In her book, Presence, Amy Cuddy describes a person with presence as someone who shows up confident, comfortable, enthusiastic and captivating. This person is able to stand amongst others and express his/her true thoughts, feelings, values, potential...their most sincere self...not only with what they say, but also how they present themselves with their body language. Amy has found that this kind of presence stems from believing and trusting in our story of who we are and what gives our life meaning. The opposite is a person who tries to manage his/her impression on others, molding and self-monitoring themselves to something they think you'll like/respect/appreciate.
How do we spend more time being present and less time as a people pleaser? Amy says we must cultivate our personal power using what she defines as self-nudges, or micro-actions we can use in challenging situations to help us feel a bit more courageous so we can act a bit more boldly. Besides the usual suggestions like slowing down, taking pauses, breathing, and visualization and other mental reframing techniques (i.e., interpret the negative emotion of anxiety as the positive emotion of excitement), Amy encourages us to practice open and expansive body postures (think Superwoman or an Olympic gold medalist standing on the champion's platform). Her research has showed that when we take on such postures, we feel more powerful, confident, calm and synchronized; and in this way, our body shapes our mind, and our mind then shapes our behavior. "We fake it until we become it." People will feel our powerful presence (as reflected by our posture, movement and speech) and respond to us as such.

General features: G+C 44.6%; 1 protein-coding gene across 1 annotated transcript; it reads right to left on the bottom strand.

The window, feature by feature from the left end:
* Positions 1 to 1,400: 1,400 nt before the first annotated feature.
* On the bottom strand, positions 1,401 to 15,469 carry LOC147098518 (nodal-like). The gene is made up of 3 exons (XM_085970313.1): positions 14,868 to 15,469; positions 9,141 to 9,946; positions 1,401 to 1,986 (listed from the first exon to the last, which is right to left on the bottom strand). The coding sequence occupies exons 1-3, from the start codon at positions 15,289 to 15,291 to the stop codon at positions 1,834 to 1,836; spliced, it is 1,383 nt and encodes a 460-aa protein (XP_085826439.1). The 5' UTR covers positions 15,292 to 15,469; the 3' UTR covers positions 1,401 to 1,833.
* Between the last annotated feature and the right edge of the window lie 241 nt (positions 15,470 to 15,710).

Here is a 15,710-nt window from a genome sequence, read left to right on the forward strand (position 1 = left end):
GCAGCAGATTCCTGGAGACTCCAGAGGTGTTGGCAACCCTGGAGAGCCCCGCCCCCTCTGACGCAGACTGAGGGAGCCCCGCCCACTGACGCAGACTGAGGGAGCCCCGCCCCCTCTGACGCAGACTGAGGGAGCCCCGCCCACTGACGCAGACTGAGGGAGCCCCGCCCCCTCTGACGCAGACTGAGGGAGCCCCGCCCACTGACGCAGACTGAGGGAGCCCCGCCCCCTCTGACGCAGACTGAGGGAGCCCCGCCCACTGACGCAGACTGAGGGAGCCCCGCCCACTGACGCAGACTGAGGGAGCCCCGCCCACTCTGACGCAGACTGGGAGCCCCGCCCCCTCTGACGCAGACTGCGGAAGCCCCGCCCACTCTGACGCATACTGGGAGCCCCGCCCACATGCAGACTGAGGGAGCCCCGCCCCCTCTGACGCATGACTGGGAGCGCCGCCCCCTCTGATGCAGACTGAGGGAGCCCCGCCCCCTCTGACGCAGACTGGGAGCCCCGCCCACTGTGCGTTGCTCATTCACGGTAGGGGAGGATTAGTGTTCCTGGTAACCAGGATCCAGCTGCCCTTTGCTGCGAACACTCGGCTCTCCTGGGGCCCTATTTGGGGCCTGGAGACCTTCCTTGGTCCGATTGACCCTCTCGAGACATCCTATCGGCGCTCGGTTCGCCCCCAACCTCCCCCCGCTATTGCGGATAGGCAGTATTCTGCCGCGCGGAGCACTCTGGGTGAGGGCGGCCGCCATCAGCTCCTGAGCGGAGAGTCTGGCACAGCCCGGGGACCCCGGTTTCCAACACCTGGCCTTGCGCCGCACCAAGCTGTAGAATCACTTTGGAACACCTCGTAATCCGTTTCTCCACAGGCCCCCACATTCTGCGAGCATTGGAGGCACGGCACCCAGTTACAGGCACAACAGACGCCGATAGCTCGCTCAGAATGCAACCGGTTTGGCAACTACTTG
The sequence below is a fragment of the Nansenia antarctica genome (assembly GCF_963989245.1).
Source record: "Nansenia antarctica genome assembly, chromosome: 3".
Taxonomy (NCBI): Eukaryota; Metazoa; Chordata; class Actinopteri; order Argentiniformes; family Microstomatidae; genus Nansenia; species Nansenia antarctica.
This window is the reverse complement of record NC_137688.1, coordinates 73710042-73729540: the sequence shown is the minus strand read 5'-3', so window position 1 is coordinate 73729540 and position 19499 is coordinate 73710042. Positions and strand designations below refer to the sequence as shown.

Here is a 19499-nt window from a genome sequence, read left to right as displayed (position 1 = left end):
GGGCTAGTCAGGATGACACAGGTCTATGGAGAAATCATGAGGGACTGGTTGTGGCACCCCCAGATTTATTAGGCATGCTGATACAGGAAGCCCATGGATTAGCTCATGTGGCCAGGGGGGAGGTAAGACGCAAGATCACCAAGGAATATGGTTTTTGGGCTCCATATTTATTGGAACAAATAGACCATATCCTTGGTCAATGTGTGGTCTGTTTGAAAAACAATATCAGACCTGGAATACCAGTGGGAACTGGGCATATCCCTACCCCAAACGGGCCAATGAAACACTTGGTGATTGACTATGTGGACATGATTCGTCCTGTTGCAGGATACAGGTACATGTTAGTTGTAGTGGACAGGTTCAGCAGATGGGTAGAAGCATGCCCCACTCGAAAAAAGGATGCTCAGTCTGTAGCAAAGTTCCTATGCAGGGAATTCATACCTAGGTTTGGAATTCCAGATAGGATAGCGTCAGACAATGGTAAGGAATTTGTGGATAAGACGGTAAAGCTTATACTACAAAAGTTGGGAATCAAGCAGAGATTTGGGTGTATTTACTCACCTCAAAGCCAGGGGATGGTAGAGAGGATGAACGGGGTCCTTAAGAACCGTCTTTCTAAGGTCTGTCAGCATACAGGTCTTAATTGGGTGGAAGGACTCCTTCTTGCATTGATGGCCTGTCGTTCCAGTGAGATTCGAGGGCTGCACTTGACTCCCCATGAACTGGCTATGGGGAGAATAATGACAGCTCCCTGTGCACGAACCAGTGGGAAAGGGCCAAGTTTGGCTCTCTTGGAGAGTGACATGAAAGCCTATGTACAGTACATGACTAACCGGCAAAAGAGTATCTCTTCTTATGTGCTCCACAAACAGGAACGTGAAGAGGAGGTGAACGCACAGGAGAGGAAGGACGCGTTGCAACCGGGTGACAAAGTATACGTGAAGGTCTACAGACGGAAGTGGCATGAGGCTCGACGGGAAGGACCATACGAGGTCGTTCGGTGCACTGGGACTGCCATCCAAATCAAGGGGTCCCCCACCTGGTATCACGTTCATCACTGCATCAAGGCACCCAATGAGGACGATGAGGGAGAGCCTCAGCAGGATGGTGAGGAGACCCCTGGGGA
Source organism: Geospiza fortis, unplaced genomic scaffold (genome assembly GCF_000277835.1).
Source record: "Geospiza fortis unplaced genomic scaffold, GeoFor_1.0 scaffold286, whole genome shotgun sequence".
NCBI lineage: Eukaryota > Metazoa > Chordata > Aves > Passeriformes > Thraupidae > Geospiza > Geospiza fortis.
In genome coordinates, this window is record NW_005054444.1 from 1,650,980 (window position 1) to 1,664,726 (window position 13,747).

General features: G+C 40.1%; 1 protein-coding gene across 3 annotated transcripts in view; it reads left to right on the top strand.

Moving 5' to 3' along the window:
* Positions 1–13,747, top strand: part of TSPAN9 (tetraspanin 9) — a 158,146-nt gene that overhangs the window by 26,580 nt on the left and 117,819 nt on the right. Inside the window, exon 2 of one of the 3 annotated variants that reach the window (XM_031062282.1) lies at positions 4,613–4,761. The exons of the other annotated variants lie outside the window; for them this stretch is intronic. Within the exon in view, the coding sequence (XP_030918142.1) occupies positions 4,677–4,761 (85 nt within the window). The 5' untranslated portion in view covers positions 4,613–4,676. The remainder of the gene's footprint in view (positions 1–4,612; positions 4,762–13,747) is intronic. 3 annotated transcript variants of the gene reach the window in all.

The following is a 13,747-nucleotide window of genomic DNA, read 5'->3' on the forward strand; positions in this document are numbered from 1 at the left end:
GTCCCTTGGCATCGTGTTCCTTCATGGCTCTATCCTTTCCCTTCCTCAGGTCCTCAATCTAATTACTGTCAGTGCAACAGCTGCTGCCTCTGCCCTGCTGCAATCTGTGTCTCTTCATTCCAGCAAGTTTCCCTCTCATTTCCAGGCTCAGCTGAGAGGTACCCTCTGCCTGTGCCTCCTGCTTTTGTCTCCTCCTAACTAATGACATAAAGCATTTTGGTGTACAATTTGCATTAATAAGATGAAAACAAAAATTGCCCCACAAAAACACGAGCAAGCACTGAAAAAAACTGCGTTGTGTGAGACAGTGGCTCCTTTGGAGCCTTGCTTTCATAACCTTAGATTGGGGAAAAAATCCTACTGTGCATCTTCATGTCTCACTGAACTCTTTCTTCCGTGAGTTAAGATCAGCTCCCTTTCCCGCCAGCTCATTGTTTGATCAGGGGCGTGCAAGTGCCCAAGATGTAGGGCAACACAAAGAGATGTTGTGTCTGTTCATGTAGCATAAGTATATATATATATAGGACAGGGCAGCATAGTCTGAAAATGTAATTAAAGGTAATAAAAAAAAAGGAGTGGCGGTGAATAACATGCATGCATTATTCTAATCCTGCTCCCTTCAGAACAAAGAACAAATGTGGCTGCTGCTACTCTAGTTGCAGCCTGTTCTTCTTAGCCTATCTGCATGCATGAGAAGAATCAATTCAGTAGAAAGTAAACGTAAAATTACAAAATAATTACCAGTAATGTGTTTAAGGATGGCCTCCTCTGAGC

This is not a technique for fooling other people to get what we want. Amy emphasizes that it's about nudging ourselves to step outside of our own fear and anxiety, so we can be a bit more present and feel a bit more powerful, so that incrementally over time we end up where we want to be as the best version of ourselves.